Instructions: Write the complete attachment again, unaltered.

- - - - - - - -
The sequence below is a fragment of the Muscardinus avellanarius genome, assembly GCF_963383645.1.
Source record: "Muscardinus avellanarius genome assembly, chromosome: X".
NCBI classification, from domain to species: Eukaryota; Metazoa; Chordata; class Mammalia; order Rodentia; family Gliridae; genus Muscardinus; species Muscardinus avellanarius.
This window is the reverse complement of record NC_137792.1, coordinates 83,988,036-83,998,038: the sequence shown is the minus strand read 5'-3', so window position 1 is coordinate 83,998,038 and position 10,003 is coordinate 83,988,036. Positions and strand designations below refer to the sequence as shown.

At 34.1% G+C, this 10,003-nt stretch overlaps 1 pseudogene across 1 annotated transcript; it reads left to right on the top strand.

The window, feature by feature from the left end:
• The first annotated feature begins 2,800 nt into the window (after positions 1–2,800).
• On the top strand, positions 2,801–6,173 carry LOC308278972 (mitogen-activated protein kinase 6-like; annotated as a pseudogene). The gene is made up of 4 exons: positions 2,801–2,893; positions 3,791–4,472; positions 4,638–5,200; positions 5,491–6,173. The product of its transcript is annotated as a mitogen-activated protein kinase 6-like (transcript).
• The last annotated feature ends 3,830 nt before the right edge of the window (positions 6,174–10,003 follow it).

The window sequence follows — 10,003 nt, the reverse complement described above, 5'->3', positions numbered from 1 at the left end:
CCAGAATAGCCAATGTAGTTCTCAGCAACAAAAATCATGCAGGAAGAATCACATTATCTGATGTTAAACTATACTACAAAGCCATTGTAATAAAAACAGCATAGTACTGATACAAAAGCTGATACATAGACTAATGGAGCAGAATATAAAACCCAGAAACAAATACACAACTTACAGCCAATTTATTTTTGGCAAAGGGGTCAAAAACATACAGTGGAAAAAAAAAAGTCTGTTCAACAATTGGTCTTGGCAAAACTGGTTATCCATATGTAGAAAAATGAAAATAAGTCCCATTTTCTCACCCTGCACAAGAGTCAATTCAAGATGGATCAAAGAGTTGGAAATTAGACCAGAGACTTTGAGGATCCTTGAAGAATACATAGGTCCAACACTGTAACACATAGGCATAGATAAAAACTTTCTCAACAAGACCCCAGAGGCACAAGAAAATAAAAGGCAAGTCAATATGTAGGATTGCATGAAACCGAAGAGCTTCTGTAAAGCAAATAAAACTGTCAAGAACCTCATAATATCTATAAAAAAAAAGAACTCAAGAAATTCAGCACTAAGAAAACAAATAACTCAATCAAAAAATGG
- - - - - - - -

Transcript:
The sequence below is a fragment of the Muscardinus avellanarius genome, assembly GCF_963383645.1.
Source record: "Muscardinus avellanarius genome assembly, chromosome: X".
NCBI classification, from domain to species: Eukaryota; Metazoa; Chordata; class Mammalia; order Rodentia; family Gliridae; genus Muscardinus; species Muscardinus avellanarius.
This window is the reverse complement of record NC_137792.1, coordinates 83,988,036-83,998,038: the sequence shown is the minus strand read 5'-3', so window position 1 is coordinate 83,998,038 and position 10,003 is coordinate 83,988,036. Positions and strand designations below refer to the sequence as shown.

At 34.1% G+C, this 10,003-nt stretch overlaps 1 pseudogene across 1 annotated transcript; it reads left to right on the top strand.

The window, feature by feature from the left end:
• The first annotated feature begins 2,800 nt into the window (after positions 1–2,800).
• On the top strand, positions 2,801–6,173 carry LOC308278972 (mitogen-activated protein kinase 6-like; annotated as a pseudogene). The gene is made up of 4 exons: positions 2,801–2,893; positions 3,791–4,472; positions 4,638–5,200; positions 5,491–6,173. The product of its transcript is annotated as a mitogen-activated protein kinase 6-like (transcript).
• The last annotated feature ends 3,830 nt before the right edge of the window (positions 6,174–10,003 follow it).

The window sequence follows — 10,003 nt, the reverse complement described above, 5'->3', positions numbered from 1 at the left end:
CCAGAATAGCCAATGTAGTTCTCAGCAACAAAAATCATGCAGGAAGAATCACATTATCTGATGTTAAACTATACTACAAAGCCATTGTAATAAAAACAGCATAGTACTGATACAAAAGCTGATACATAGACTAATGGAGCAGAATATAAAACCCAGAAACAAATACACAACTTACAGCCAATTTATTTTTGGCAAAGGGGTCAAAAACATACAGTGGAAAAAAAAAAGTCTGTTCAACAATTGGTCTTGGCAAAACTGGTTATCCATATGTAGAAAAATGAAAATAAGTCCCATTTTCTCACCCTGCACAAGAGTCAATTCAAGATGGATCAAAGAGTTGGAAATTAGACCAGAGACTTTGAGGATCCTTGAAGAATACATAGGTCCAACACTGTAACACATAGGCATAGATAAAAACTTTCTCAACAAGACCCCAGAGGCACAAGAAAATAAAAGGCAAGTCAATATGTAGGATTGCATGAAACCGAAGAGCTTCTGTAAAGCAAATAAAACTGTCAAGAACCTCATAATATCTATAAAAAAAAAGAACTCAAGAAATTCAGCACTAAGAAAACAAATAACTCAATCAAAAAATGG